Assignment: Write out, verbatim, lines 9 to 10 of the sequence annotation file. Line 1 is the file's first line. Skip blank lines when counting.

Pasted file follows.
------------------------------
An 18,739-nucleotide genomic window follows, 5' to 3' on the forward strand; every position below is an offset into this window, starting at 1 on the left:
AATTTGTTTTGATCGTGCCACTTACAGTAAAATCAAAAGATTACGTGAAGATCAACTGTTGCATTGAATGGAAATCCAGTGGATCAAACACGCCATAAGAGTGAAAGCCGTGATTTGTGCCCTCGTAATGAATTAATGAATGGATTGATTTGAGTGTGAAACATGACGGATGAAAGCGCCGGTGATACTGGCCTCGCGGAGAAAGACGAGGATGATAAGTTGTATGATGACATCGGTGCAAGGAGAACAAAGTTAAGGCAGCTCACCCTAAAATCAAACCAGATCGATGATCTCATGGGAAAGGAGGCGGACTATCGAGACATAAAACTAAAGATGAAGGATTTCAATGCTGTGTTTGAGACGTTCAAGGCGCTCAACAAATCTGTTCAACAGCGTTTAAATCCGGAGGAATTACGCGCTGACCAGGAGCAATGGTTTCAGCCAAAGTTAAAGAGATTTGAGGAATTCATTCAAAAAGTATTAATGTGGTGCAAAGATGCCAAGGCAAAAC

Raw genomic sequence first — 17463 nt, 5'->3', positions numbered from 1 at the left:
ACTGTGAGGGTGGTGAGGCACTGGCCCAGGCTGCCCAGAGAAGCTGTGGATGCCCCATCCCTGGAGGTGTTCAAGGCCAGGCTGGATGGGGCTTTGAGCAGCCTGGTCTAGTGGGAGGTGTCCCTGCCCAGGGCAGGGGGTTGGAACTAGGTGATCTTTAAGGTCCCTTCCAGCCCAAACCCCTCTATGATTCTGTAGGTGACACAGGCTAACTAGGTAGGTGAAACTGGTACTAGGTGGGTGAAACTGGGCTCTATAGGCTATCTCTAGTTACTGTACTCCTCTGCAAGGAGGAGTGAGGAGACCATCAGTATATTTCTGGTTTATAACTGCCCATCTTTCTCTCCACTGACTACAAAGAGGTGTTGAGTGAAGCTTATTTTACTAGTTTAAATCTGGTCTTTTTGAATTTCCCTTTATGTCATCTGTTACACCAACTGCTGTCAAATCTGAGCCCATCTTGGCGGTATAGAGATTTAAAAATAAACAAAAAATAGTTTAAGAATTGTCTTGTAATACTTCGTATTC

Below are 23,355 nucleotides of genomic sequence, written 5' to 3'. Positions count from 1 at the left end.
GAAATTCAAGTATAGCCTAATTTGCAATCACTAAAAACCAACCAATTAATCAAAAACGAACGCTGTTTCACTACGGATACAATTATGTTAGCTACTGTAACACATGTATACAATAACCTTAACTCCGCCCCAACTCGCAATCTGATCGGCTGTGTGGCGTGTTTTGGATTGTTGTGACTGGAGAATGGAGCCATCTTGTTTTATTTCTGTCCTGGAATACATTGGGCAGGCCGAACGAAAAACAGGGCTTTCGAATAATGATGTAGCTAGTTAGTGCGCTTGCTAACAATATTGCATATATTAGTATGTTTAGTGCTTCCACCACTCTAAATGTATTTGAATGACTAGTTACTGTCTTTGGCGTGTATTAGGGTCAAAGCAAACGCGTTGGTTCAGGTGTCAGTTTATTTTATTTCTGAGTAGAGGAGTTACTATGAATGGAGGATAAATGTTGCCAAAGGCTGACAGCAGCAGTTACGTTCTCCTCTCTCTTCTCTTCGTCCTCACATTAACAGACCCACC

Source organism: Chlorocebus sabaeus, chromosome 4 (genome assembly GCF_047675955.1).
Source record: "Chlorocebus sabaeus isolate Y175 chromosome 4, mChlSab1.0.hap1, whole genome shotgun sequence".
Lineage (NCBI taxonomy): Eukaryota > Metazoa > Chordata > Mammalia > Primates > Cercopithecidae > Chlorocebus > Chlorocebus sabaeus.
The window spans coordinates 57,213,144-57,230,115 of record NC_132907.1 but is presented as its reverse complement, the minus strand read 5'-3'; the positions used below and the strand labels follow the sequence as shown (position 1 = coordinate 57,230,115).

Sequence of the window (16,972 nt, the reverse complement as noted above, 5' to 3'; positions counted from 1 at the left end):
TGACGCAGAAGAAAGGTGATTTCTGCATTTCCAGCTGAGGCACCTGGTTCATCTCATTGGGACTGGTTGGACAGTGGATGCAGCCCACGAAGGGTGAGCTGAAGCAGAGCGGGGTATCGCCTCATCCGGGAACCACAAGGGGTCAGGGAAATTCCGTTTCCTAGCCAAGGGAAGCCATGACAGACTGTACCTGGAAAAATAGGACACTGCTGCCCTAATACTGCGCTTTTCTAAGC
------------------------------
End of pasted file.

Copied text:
Lineage (NCBI taxonomy): Eukaryota > Metazoa > Chordata > Mammalia > Primates > Cercopithecidae > Chlorocebus > Chlorocebus sabaeus.
The window spans coordinates 57,213,144-57,230,115 of record NC_132907.1 but is presented as its reverse complement, the minus strand read 5'-3'; the positions used below and the strand labels follow the sequence as shown (position 1 = coordinate 57,230,115).